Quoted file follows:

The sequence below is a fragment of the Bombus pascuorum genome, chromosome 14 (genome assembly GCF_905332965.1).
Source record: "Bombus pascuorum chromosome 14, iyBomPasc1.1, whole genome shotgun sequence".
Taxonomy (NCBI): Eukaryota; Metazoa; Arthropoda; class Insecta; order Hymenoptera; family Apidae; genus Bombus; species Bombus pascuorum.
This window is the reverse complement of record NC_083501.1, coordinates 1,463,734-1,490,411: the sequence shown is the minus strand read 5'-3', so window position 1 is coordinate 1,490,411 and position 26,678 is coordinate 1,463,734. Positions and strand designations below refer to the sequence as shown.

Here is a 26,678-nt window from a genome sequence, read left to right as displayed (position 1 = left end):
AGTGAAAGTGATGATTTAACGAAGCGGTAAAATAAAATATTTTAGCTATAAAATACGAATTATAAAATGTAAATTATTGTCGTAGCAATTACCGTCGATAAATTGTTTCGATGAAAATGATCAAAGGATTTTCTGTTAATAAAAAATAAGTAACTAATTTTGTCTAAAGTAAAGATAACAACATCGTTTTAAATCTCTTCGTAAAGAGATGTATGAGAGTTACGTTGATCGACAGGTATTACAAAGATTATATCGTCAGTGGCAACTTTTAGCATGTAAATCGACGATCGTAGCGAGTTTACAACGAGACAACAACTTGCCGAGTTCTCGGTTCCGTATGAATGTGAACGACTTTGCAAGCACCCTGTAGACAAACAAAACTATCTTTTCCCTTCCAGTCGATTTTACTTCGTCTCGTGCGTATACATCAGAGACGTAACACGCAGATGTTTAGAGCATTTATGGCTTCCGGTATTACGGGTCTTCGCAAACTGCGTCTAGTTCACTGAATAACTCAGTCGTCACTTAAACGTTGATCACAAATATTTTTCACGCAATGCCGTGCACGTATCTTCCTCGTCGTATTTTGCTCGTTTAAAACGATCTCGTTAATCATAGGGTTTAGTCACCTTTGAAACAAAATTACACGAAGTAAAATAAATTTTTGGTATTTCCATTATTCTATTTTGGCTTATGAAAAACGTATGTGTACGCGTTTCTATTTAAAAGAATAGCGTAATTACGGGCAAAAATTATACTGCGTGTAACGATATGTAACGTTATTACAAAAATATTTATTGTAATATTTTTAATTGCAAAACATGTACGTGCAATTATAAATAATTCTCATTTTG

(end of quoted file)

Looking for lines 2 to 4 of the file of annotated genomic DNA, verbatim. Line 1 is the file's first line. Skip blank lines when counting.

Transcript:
Source record: "Bombus pascuorum chromosome 14, iyBomPasc1.1, whole genome shotgun sequence".
Taxonomy (NCBI): Eukaryota; Metazoa; Arthropoda; class Insecta; order Hymenoptera; family Apidae; genus Bombus; species Bombus pascuorum.
This window is the reverse complement of record NC_083501.1, coordinates 1,463,734-1,490,411: the sequence shown is the minus strand read 5'-3', so window position 1 is coordinate 1,490,411 and position 26,678 is coordinate 1,463,734. Positions and strand designations below refer to the sequence as shown.